Decreases in cocaine self-administration with dual inhibition of the dopamine transporter and σ receptors

Takato Hiranita, Paul L. Soto, Stephen J. Kohut, Theresa Kopajtic, Jianjing Cao, Amy H. Newman, Gianluigi Tanda, Jonathan L. Katz

Research output: Contribution to journalArticlepeer-review

Abstract

Sigma receptor (σR) antagonists attenuate many behavioral effects of cocaine but typically not its reinforcing effects in selfadministration procedures. However, the σR antagonist rimcazole and its N-propylphenyl analogs, [3-(cis-3,5-dimethyl-4-[3- phenylpropyl]-1-piperazinyl)-propyl] diphenylamine hydrochloride (SH 3-24) and 9-[3-(cis-3,5-dimethyl-4-[3- phenylpropyl]-1- piperazinyl)-propyl]carbazole hydrobromide (SH 3-28), dosedependently decreased the maximal rates of cocaine selfadministration without affecting comparable responding maintained by food reinforcement. In contrast, a variety of σR antagonists [N-phenethylpiperidine oxalate (AC927), N-[2-(3, 4-dichlorophenyl)ethyl]-N-methyl-2-(1-pyrrolidinyl)ethylamine dihydrobromide (BD 1008), N-[2-(3,4-dichlorophenyl)ethyl]-Nmethyl- 2-(dimethylamino) ethylamine dihydrobromide (BD 1047), N-[2-(3,4-dichlorophenyl) ethyl]-4-methylpiperazine dihydrochloride (BD 1063), and N,N-dipropyl-2-[4- methoxy-3-(2-phenylethoxy) phenyl]-ethylamine monohydrochloride (NE-100)] had no effect on cocaine self-administration across the range of doses that decreased rates of food-maintained responding. Rimcazole analogs differed from selective σR antagonists in their dual affinities for σRs and the dopamine transporter (DAT) assessed with radioligand binding. Selective DAT inhibitors and σR antagonists were studied alone and in combination on cocaine self-administration to determine whether actions at both σRs and the DAT were sufficient to reproduce the effects of rimcazole analogs. Typical DAT inhibitors [2β-carbomethoxy-3β-(4-fluorophenyl)tropane (WIN 35,428), methylphenidate, and nomifensine] dose-dependently shifted the cocaine dose-effect curve leftward. Combinations of DAT inhibitor and σR antagonist doses that were behaviorally inactive alone decreased cocaine self-administration without effects on food-maintained responding. In addition, whereas the DAT inhibitors were self-administered at rates similar to those of cocaine, neither rimcazole analogs nor typical σR antagonists (NE-100 and AC927) maintained responding above control levels across a wide range of doses. These findings suggest that the unique effects of rimcazole analogs are due to dual actions at the DAT and σRs and that a combined target approach may have utility in development of medical treatments for cocaine abuse.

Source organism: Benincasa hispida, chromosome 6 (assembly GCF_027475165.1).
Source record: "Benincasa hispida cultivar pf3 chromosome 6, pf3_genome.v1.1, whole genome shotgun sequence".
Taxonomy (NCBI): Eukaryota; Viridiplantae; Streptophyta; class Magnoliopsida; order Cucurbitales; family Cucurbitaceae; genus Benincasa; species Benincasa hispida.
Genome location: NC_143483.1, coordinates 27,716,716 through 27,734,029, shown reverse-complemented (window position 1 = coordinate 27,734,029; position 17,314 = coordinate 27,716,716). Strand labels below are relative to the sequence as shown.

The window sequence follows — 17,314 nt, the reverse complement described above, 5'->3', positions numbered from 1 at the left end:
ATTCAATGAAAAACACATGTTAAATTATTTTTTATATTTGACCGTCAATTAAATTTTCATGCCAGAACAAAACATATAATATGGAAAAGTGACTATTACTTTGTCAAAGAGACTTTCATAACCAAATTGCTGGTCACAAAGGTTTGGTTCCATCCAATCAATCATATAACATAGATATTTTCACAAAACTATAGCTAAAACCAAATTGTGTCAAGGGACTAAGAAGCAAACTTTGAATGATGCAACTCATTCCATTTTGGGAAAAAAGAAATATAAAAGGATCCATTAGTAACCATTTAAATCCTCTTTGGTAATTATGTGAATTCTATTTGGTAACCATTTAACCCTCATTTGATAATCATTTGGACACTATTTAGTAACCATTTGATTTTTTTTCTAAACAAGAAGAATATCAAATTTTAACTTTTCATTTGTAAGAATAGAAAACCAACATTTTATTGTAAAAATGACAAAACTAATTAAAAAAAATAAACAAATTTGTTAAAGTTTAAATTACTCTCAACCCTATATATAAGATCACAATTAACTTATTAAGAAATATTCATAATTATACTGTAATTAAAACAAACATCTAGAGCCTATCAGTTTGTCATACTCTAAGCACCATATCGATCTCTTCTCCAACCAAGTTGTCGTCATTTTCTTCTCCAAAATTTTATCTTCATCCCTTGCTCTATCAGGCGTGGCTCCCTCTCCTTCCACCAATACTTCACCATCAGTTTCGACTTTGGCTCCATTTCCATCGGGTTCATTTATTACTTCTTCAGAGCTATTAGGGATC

Original languageEnglish (US)
Pages (from-to)662-677
Number of pages16
JournalJournal of Pharmacology and Experimental Therapeutics
Volume339
Issue number2
DOIs
StatePublished - Nov 2011

ASJC Scopus subject areas

  • Molecular Medicine
  • Pharmacology

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